Uterine Fibroids

Dr. Rajalakshmi VK (AIIMS)MBBS

November 04, 2018

March 06, 2020

Uterine Fibroids
Uterine Fibroids


Uterine fibroids (also known as leiomyomas, uterine myomas, myomas, or fibromas) are non-cancerous (benign) growths that develop from the muscular tissue of the uterus (womb). A fibroid may be present anywhere in the uterus, such as in the, on the outer surface of the uterus, within the wall of the uterus, or attached to the uterine wall by a supporting structure resembling a stem (pedunculated fibroid). There may be a single fibroid or multiple fibroids of varying sizes. A fibroid may gradually grow over a number of years or may remain small for a long time and then suddenly grow rapidly. While the reason why fibroids develop is unknown, factors like heredity and hormones are thought to play a role in stimulating the development of fibroids. In some cases, fibroids may cause no symptoms at all, while in others, women may experience heavy periods and severe abdominal pain. There are certain medications that can relieve the symptoms of fibroids. However, these medicines may not prevent the fibroids from increasing in size. Usually, fibroids that are without any symptoms do not require any treatment. In symptomatic women, if the medications do not work as expected, surgery is the choice of treatment. The possible complications of fibroids mainly include severe pain, heavy bleeding, or twisting of the fibroid itself. Other complications that can occur include anaemia, urinary tract infections or in rare cases, infertility.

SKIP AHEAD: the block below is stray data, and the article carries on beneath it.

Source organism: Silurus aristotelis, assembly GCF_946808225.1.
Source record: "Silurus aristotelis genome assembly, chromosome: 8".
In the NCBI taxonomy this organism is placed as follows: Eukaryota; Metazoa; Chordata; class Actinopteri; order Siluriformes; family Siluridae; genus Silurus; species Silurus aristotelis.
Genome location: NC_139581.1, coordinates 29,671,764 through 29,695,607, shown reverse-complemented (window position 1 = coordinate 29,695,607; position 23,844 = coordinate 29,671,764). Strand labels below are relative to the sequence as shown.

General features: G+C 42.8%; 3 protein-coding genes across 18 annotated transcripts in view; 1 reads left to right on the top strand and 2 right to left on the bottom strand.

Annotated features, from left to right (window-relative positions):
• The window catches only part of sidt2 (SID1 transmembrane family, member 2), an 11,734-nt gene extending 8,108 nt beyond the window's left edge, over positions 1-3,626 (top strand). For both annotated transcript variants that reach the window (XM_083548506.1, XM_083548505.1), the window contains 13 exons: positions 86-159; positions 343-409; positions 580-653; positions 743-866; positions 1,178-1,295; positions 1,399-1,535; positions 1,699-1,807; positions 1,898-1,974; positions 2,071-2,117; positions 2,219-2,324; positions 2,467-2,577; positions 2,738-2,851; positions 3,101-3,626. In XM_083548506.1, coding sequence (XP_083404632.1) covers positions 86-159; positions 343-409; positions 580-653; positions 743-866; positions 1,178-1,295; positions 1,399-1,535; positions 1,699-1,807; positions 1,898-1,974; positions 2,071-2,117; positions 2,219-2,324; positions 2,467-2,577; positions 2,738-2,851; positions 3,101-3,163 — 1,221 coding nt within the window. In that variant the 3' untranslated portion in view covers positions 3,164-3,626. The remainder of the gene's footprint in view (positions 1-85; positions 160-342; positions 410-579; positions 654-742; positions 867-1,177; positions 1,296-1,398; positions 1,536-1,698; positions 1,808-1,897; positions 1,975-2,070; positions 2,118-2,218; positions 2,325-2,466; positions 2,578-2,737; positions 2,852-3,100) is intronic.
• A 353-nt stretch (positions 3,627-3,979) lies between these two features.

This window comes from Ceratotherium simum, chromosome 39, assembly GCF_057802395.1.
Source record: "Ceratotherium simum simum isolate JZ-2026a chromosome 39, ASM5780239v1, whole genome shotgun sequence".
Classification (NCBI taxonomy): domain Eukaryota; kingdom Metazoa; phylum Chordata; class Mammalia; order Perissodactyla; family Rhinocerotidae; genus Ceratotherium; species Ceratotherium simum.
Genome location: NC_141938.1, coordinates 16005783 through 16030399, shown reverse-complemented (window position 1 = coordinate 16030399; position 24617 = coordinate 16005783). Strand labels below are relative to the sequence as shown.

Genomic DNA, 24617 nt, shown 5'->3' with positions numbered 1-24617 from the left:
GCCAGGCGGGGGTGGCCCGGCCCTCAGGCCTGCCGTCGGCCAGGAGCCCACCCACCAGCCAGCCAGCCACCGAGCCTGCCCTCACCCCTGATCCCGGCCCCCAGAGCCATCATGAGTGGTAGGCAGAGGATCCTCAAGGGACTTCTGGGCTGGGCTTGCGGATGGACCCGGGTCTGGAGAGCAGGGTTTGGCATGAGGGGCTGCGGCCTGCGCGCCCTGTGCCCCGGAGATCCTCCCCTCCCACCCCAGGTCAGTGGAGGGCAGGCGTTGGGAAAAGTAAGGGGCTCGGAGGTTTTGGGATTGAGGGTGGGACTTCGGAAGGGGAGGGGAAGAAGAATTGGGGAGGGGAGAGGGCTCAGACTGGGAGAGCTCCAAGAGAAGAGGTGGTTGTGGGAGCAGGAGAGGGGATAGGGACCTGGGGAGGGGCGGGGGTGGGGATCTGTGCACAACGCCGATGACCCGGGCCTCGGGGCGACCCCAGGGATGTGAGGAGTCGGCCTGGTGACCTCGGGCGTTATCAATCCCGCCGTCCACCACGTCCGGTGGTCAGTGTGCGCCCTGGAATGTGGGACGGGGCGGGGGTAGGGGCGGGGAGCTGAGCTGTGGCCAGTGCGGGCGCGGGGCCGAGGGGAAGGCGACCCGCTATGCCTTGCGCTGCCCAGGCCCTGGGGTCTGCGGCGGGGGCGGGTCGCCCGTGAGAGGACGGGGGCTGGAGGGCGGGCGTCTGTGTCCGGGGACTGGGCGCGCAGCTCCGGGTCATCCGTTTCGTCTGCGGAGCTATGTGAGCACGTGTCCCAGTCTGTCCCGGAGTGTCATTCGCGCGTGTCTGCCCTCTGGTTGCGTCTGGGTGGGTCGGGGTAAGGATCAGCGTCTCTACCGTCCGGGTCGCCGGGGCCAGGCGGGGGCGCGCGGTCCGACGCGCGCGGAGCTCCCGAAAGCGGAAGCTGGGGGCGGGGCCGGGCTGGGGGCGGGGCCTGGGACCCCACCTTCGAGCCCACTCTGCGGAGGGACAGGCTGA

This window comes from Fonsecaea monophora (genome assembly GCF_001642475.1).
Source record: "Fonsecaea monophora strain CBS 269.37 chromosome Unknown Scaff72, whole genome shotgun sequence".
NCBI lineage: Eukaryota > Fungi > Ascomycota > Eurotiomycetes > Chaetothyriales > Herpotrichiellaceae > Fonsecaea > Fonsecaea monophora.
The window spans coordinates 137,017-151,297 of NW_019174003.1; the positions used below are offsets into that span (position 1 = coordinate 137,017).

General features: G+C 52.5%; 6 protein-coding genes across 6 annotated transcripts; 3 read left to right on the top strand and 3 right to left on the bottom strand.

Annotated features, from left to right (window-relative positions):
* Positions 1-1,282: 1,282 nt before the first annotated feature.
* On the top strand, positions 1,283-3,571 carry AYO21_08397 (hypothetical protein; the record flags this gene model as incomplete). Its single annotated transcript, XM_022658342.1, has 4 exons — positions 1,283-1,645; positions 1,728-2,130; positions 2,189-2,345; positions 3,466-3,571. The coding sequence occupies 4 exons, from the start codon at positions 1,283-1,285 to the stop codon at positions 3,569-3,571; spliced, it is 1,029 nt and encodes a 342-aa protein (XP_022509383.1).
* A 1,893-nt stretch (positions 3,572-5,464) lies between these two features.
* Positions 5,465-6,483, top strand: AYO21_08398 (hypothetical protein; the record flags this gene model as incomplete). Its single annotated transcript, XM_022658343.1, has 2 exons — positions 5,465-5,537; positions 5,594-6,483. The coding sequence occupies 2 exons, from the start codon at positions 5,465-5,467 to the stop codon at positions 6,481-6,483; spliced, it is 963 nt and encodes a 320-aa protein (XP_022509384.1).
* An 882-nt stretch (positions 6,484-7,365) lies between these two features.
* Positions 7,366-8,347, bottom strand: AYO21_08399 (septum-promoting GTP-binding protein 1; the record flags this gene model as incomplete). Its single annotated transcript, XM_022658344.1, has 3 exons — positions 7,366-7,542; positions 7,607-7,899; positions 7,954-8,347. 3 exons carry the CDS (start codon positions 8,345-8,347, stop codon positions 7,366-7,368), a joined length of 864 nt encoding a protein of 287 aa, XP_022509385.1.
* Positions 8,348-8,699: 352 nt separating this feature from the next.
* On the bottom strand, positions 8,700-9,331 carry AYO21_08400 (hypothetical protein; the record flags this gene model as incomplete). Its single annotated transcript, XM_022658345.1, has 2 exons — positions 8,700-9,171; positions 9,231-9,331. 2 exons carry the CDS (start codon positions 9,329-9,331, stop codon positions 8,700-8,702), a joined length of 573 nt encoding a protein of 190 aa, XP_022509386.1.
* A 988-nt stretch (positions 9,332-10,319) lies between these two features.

What are Uterine fibroids

Uterine fibroids are abnormal growths made up of smooth muscle cells and other surrounding tissue that develop within the wall of the uterus. The number of fibroids can vary from being a single growth to multiple fibroids. Even the size can range from being just about microscopic to eight inches or more. The size of most fibroids ranges from being the size of a large marble to being slightly smaller than a baseball.

Uterine fibroids are the most common pelvic tumours that occur in women who are in the reproductive age. According to a study, by the age of 50 years, up to 80% of women develop uterine fibroids. In the United States, uterine fibroids are the main reason for surgical removal of the uterus (hysterectomy). In a study conducted in the European population in 2014, an estimated 21.4% of women between 30 to 60 years of age were diagnosed with fibroids. In women who have no symptoms of fibroids, the diagnosis is usually established incidentally on an ultrasound scan during routine health check-up or during investigations performed for the diagnosis of some other health condition. 20% to 50% of women with uterine fibroids are symptomatic and may wish to undergo treatment.